FOR IMMEDIATE RELEASE June 3, 2015
Mike Wessler, Deputy Communications Director, Governor’s Office, 444-9725
John Grassy, Montana DNRC, 444-0465
Joliet Ratepayers to Save More Than $76,000 Due To SRF Program Changes
Helena, Mont. – Governor Steve Bullock today announced that ratepayers in Joliet will save $76,511 thanks to changes he made to the State Revolving Fund (SRF) loan program last year. The savings come as a result of SRF loans to the city, totaling $835,000, to make upgrades to the community’s wastewater treatment system. Joliet also received a $84,386 loan that is forgivable if certain conditions are met, and a $100,000 Renewable Resources Grant to support the project.
“A safe and reliable water system is critical to a strong local economy,” Bullock said of the loans. “Through strong fiscal management, and a bit of common sense, we’re ensuring ratepayers in Joliet can keep more money in their pockets, while making critical infrastructure upgrades. We’ll continue to work with local communities to find responsible ways to make critical infrastructure improvements, and save money for Main Street Montana businesses and customers.”
The loans will be used to install modern ultraviolet disinfection and new aeration equipment to ensure the town meets current wastewater discharge standards..
Joliet’s original wastewater treatment facility was constructed in 1952. Other than standard maintenance and repairs, replacement of the town’s backup generator has been the only improvement made to the system since 1985.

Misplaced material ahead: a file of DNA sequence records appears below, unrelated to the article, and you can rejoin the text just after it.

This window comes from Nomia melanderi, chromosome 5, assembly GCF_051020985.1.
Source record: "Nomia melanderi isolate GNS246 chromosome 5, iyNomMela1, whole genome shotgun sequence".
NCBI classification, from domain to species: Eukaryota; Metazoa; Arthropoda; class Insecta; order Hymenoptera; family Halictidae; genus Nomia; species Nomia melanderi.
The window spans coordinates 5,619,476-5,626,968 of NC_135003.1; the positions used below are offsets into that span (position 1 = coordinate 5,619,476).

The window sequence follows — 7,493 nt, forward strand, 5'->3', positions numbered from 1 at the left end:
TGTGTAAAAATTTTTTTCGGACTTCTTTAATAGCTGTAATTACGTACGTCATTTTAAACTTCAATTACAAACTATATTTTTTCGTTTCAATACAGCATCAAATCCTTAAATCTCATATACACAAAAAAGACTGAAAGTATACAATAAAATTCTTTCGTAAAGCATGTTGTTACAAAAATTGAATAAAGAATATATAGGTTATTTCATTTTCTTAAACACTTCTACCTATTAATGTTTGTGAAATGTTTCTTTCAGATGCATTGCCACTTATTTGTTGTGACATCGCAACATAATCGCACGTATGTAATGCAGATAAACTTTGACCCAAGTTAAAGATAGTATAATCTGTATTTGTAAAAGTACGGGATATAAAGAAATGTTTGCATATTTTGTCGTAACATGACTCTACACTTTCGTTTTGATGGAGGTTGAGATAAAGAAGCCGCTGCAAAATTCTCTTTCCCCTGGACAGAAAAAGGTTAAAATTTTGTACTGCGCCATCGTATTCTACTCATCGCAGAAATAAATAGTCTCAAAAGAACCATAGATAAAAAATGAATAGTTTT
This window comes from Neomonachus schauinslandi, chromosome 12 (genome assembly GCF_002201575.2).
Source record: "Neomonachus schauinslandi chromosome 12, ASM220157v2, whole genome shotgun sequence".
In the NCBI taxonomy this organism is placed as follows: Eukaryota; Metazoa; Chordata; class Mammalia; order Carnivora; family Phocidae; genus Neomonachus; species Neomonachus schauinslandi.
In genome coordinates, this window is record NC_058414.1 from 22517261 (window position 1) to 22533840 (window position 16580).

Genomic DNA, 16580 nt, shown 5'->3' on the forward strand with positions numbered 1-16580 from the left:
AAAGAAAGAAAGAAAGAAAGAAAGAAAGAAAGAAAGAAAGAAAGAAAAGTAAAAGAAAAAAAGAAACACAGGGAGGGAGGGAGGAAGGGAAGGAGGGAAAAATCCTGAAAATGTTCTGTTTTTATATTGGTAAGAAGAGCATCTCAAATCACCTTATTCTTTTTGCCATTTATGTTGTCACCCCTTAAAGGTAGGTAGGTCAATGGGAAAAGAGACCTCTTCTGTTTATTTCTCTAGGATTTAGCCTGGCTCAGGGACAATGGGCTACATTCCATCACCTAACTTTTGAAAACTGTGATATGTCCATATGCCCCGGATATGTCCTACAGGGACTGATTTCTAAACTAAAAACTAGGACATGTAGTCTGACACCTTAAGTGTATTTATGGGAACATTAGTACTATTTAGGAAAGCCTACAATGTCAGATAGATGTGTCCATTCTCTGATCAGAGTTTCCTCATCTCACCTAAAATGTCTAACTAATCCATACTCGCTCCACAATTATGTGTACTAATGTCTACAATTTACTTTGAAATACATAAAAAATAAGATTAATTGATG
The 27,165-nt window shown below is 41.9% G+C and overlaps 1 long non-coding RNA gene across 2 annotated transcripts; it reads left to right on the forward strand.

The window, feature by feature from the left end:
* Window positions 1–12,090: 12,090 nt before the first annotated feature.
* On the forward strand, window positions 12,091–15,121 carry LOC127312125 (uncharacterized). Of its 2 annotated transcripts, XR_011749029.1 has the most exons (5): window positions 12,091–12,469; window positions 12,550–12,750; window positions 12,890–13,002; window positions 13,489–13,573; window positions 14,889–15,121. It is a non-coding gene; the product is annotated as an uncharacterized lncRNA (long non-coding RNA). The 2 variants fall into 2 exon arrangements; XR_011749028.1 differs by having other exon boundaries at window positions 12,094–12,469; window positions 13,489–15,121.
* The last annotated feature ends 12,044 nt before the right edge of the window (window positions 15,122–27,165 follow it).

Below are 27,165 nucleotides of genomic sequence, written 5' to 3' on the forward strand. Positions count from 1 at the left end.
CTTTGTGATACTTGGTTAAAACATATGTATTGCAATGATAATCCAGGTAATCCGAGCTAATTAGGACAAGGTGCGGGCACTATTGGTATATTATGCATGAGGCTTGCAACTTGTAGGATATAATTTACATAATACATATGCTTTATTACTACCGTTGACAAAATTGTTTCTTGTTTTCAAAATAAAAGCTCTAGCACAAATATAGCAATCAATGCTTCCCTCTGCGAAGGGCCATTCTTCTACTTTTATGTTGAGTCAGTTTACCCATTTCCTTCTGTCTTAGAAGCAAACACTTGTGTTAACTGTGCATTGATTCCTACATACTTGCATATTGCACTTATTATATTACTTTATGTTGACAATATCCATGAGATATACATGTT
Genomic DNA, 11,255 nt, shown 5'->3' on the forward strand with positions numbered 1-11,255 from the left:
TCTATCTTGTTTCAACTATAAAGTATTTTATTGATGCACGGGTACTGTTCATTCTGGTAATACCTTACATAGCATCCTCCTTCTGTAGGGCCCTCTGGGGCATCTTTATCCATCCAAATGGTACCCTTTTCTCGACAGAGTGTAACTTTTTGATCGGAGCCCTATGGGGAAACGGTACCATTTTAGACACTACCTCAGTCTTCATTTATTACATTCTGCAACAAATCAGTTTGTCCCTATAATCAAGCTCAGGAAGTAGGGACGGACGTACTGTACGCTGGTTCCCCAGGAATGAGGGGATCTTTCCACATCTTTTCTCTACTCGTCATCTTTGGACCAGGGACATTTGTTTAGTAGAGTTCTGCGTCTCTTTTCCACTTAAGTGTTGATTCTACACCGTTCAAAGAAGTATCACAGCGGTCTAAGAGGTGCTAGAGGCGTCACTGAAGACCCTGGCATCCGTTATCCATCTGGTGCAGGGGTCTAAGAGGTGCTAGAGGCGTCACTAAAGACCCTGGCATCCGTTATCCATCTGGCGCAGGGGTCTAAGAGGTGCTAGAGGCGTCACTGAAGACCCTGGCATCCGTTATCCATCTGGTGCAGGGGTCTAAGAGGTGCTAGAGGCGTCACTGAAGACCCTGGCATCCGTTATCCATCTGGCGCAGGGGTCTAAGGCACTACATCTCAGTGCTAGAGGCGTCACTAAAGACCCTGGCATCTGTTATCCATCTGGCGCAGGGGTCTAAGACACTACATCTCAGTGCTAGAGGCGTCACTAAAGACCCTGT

Last year, Bullock reduced the interest rates on loans through the SRF loan program in order to expand local government’s access to capital to make important upgrades to local infrastructure, while saving ratepayers money. He reduced long-term interest rates in this program from 3 percent, to 2.5 percent, and reduced construction interest rates from 3 percent to 1.5 percent. In addition, he reduced the amount of financial reserves communities must hold in order to receive a loan, and reduced the debt service coverage communities must have. These changes were made possible through strong fiscal management at the state level and the state’s sterling bond rating. In their first year, these reduced rates are expected to provide $40 million in savings for ratepayers across Montana.
The changes to the SRF interest rate were made as part of Bullock’s Main Street Montana Project. This project is building and implementing a business plan for the state of Montana that helps businesses grow, supports job creation, and increases wages. One of the goals of the project is to ensure Montana businesses and communities have an efficient and reliable infrastructure.
The State Revolving Fund loan program, which is administered by the Montana Department of Natural Resources and Conservation (DNRC) and the Montana Department of Environmental Quality (DEQ), enables Montana communities to upgrade or expand critical drinking or wastewater treatment facilities at the lowest possible cost.
For more information on the State Revolving Fund program, contact Anna Miller of DNRC at (406) 444-6689, or visit the Montana DNRC Web site at http://dnrc.mt.gov/.
Watch for updates on this SRF project on the Montana DNRC Facebook page, https://www.facebook.com/MontanaDNRC